As a threshold matter, the district court is not required to give a requested jury instruction that is not a correct statement of the law. Mooney, 54 F.3d at 1216; Treadaway, 894 F.2d at 167. If the proposed instruction does accurately state the law, the district court still has not committed reversible error by refusing to give it, provided the substance of the requested instruction is conveyed in the charge. Dawsey v. Olin Corp., 782 F.2d 1254 (5th Cir. 1986). See also Bank One, Texas, N.A. v. Taylor, 970 F.2d 16, 30 (5th Cir. 1992), cert. denied, 508 U.S. 906, 113 S.Ct. 2331, 124 L.Ed.2d 243 (1993).
The district court charged: Now in considering the experience of the plaintiff, you may find the defendant negligent if you find from a preponderance of the evidence that defendant assigned plaintiff to perform a task which he was not adequately trained to perform. The defendant was obliged to train all of its employees, including the captain of the vessel, in the proper and safe use of the vessel's equipment. However, defendant was under no obligation to warn the plaintiff of conditions of which he was aware.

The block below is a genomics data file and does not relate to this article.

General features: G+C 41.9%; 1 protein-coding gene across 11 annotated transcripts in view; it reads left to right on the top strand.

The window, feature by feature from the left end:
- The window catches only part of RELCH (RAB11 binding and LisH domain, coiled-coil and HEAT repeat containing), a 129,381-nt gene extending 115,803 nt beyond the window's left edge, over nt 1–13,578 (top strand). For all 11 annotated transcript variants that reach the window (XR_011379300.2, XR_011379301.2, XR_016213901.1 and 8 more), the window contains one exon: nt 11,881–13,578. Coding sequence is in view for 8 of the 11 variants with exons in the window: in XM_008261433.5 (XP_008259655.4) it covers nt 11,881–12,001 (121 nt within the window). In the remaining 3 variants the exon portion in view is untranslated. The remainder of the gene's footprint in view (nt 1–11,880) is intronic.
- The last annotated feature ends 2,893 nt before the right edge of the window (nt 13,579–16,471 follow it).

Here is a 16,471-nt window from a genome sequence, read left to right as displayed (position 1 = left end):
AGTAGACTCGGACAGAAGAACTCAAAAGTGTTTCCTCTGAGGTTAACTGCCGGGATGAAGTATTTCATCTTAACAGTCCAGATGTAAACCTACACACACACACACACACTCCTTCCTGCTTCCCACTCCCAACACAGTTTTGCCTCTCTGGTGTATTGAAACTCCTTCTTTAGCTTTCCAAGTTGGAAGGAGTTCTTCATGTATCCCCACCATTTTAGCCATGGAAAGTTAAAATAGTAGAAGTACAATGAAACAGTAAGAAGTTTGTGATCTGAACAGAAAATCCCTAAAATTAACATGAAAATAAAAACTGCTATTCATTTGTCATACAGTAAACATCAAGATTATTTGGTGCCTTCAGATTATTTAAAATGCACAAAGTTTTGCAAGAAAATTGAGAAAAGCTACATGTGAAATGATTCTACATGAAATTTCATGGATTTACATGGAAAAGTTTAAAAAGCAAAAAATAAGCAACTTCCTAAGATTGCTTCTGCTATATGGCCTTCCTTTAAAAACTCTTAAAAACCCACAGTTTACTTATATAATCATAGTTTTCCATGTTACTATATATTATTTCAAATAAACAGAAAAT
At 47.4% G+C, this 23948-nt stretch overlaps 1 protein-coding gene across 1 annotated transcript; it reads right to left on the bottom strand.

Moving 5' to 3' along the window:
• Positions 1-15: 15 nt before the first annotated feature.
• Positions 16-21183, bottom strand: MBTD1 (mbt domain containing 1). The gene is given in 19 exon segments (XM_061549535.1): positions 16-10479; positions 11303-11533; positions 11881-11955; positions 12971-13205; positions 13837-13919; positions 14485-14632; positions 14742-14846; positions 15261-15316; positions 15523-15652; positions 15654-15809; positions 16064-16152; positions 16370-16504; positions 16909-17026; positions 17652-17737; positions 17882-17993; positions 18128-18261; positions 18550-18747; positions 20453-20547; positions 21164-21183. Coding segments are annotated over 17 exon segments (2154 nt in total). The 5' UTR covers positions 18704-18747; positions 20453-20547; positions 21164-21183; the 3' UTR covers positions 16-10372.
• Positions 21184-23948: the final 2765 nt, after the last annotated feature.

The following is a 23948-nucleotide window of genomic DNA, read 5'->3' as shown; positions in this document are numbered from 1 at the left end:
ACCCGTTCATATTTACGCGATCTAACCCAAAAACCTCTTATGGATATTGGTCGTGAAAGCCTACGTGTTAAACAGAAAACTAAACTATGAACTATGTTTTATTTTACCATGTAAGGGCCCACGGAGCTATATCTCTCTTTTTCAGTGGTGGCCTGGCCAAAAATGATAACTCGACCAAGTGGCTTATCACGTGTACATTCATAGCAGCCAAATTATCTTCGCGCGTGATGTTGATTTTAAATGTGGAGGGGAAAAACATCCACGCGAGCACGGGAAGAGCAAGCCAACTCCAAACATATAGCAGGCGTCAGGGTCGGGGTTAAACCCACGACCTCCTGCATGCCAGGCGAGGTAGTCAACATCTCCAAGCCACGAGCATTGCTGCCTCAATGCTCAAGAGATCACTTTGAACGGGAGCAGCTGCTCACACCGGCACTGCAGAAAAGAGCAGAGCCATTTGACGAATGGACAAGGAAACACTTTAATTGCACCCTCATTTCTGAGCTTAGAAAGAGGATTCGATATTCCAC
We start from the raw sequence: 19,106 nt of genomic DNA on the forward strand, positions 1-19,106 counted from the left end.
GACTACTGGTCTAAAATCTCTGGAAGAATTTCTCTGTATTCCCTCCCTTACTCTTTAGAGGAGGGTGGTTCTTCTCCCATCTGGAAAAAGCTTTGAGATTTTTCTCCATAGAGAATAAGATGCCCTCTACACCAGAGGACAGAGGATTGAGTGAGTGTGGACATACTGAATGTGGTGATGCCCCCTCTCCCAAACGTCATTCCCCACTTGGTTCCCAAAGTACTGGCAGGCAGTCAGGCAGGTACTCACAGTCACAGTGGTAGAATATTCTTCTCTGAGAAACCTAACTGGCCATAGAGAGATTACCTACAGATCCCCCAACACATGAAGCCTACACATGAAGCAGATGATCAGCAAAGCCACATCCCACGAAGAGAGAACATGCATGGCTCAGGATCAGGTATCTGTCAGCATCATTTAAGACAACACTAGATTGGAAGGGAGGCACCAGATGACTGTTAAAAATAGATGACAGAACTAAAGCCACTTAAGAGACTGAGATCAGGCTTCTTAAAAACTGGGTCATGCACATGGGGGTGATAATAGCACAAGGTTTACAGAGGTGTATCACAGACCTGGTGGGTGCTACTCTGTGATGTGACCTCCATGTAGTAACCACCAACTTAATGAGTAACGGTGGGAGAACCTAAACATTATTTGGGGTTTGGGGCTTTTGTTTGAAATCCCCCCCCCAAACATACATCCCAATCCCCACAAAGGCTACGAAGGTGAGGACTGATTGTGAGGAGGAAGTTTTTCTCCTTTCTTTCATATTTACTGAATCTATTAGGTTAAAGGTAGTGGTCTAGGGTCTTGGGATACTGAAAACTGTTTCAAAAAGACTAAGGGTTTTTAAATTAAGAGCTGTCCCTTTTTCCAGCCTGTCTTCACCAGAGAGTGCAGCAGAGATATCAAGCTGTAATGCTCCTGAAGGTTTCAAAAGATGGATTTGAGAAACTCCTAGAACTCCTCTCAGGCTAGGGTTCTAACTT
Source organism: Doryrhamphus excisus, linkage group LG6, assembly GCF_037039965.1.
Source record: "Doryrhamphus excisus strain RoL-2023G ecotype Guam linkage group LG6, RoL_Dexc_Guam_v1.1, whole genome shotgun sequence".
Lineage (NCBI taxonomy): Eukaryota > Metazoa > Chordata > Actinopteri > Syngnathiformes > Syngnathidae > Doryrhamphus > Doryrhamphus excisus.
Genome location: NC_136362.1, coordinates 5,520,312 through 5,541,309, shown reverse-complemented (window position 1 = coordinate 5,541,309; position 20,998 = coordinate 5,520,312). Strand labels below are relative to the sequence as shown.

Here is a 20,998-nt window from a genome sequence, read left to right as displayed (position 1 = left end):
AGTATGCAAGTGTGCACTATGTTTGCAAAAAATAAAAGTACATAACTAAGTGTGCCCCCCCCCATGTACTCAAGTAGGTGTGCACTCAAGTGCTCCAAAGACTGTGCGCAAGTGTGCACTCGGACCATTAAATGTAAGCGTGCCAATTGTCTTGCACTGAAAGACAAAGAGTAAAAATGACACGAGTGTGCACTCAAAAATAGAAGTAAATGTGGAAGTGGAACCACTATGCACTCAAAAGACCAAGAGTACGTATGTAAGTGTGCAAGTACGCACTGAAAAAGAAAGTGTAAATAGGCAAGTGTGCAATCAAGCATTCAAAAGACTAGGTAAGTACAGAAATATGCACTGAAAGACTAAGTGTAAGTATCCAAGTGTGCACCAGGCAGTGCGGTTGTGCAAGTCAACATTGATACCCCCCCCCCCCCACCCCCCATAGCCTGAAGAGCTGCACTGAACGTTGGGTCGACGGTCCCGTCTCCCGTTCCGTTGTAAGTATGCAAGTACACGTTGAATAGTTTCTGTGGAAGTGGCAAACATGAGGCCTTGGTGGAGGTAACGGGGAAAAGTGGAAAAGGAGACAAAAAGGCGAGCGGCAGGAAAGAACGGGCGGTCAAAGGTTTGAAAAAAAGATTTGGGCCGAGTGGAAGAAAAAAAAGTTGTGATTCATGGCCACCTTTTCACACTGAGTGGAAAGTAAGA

This instruction clearly invited the jury to assess the impact of Gautreaux's training and experience on Scurlock's duty to train him in the operation of the winch. The district court need not adopt verbatim the wording of an instruction suggested by a party. See, e.g., Jackson v. Firestone Tire Rubber Co., 788 F.2d 1070, 1075 (5th Cir. 1986). Instead, its task merely is to fully and correctly charge the jury on the applicable law. Bender v. Brumley, 1 F.3d 271, 276 (5th Cir. 1993) (quoting 9 Wright Miller, Federal Practice and Procedure 2556 (1917)). On this record, we find no reversible error in the district court's refusal to give Scurlock's proposed instructions.